Originally Posted by TiHabanero View Post
"Many bikes have an access panel for tight places such as around the bottom bracket."

Have a Focus in the shop that does not have this feature. I have to replace brake hose to the rear and it is going to suck getting the new hose around the BB. Real nice forethought, Focus.
I imagine it might be easier to remove the BB so you will have access to fish the hose. I always use a strong duct tape and attach the hose to the old hose and then pull the old hose out while pushing the new hose through. By pulling with the old hose while pushing with the new hose I am able to fish the new hose through.
ARider2 is offline  
Old 06-06-21, 04:36 AM
  #10  
delbiker1 
Mother Nature's Son
Thread Starter
 
delbiker1's Avatar
 
Join Date: Mar 2016
Location: Sussex County, Delaware
Posts: 2,444

Bikes: Early 90's Ochsner road, 2006 Schwinn SS DBX, 2014 Orbea Avant MD30, 2004 Airborne Zeppelin TI, 2003 Lemond Poprad, 1989? Fuji Ace, 2001 Lemond Tourmalet, 2014? Soma Smoothie

Mentioned: 13 Post(s)
Tagged: 0 Thread(s)
Quoted: 646 Post(s)
Liked 896 Times in 518 Posts
It looks like I am going to have to replace the micro sleeves for the gear cables to get precise shifting. Highly likely I will have to pull the press fit BB to get it routed properly. I am going to have to research that as I have not done that before, nor do I have the proper tools. I am going back to the "sell it as it is" way of thinking.
delbiker1 is offline  
Old 06-06-21, 01:12 PM
  #11  
icemilkcoffee 
Senior Member
 
icemilkcoffee's Avatar
 
Join Date: Aug 2009
Posts: 1,184
Mentioned: 8 Post(s)
Tagged: 0 Thread(s)
Quoted: 699 Post(s)
Liked 542 Times in 329 Posts
The 5700 was one of Shimano's earlier attempts at an under-the-bar-tape shift cable routing, and it was always slightly vague in shift feel.
You should have tried the 4700 Tiagra, which has different pull ratios supposedly to improve shifting for these under-bar-tape shifters.
icemilkcoffee is offline  
Old 06-06-21, 09:40 PM
  #12  
vane171
Senior Member
 
Join Date: May 2020
Posts: 490
Mentioned: 0 Post(s)
Tagged: 0 Thread(s)
Quoted: 252 Post(s)
Liked 66 Times in 48 Posts
Originally Posted by Bigbus View Post
I replaced the cables on my Fuji shortly after I got it and I found by connecting the new cable to the old cable with some tape actually worked to pull the new through. I now keep a length of micro sleeve handy that I can slide over the old cable before pulling it out and then slide the new cable into the micro sleeve. Theoretically. If all else fails, a magnet will find the cable too and guide it out the exit hole. Hopefully I never have a problem with it kinking in the BB housing. I don't want to have to pull the BB just to replace cables. Good luck,
I am lucky in that my BB is threaded and I have already replaced it because the one that came with the bike had some friction in DS bearing (meaning I have the wrench and know how).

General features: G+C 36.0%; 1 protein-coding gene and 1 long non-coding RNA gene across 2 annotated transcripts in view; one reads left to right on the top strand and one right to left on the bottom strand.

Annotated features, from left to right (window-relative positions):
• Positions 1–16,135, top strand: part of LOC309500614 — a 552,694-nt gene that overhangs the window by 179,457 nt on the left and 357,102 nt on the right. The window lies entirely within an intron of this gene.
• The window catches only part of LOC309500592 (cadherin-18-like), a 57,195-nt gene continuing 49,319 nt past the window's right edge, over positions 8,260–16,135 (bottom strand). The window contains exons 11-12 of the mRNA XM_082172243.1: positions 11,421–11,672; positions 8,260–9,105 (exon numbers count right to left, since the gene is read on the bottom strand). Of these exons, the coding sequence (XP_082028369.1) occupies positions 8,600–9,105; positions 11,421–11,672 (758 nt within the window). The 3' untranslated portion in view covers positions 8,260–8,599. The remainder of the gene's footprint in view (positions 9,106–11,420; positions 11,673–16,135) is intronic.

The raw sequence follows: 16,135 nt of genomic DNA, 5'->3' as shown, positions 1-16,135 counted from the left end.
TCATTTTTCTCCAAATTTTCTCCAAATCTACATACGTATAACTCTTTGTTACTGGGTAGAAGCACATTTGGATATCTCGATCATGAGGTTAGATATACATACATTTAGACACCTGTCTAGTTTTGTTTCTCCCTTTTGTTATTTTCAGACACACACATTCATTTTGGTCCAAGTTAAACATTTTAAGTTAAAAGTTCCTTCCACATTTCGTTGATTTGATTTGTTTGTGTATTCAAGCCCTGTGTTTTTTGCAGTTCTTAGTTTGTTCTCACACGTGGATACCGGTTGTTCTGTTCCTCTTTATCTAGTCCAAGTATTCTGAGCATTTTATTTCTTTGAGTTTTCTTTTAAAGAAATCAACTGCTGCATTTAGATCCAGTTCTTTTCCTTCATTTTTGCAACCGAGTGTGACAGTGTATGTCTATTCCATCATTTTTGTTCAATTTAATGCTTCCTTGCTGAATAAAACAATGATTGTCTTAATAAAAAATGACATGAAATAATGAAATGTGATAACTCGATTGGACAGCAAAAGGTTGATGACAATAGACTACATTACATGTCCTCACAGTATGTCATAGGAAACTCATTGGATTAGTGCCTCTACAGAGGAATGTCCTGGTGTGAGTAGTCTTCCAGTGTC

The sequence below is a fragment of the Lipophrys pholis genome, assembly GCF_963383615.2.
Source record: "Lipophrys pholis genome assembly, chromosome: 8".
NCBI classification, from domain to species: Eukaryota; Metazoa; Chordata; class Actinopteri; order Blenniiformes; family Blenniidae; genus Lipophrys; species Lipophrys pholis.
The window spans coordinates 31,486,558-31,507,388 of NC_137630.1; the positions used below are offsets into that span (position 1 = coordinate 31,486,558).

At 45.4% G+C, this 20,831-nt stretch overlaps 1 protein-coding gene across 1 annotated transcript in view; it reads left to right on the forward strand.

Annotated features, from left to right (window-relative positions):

Don't know what micro sleeve is but probably a connection with a shrink tubing should do the trick, maybe with some glue inside it, especially with simultaneous pushing while pulling. Thx, good idea.

Aah, after reading it again, you mean some 'bike length' of small tube...
vane171 is offline  
Likes For vane171:
Old 06-06-21, 09:48 PM
  #13  
Bigbus
Very Senior Member
 
Join Date: Mar 2018
Location: Always on the Run
Posts: 1,211

Bikes: Giant Quasar & Fuji Roubaix

Mentioned: 4 Post(s)
Tagged: 0 Thread(s)
Quoted: 413 Post(s)
Liked 341 Times in 242 Posts
Originally Posted by vane171 View Post
I am lucky in that my BB is threaded and I have already replaced it because the one that came with the bike had some friction in DS bearing (meaning I have the wrench and know how).

Don't know what micro sleeve is but probably a connection with a shrink tubing should do the trick, maybe with some glue inside it, especially with simultaneous pushing while pulling. Thx, good idea.

Aah, after reading it again, you mean some 'bike length' of small tube...
Yeah, the micro sleeve even comes with some kind of lube in it so the cables slide inside it easier and it's so small in diameter that it will fit inside regular cable housing also. I got 10 meters of the stuff from ebay for less than 3 bucks and have found all kinds of uses for it.
Bigbus is offline  

Posting Rules
You may not post new threads
You may not post replies
You may not post attachments
You may not edit your posts

BB code is On
Smilies are On
[IMG] code is On
HTML code is Off


Thread Tools
Search this Thread

Contact Us - Archive - Advertising - Cookie Policy - Privacy Statement - Terms of Service - Do Not Sell My Personal Information -

Copyright 2021 MH Sub I, LLC dba Internet Brands. All rights reserved. Use of this site indicates your consent to the Terms of Use.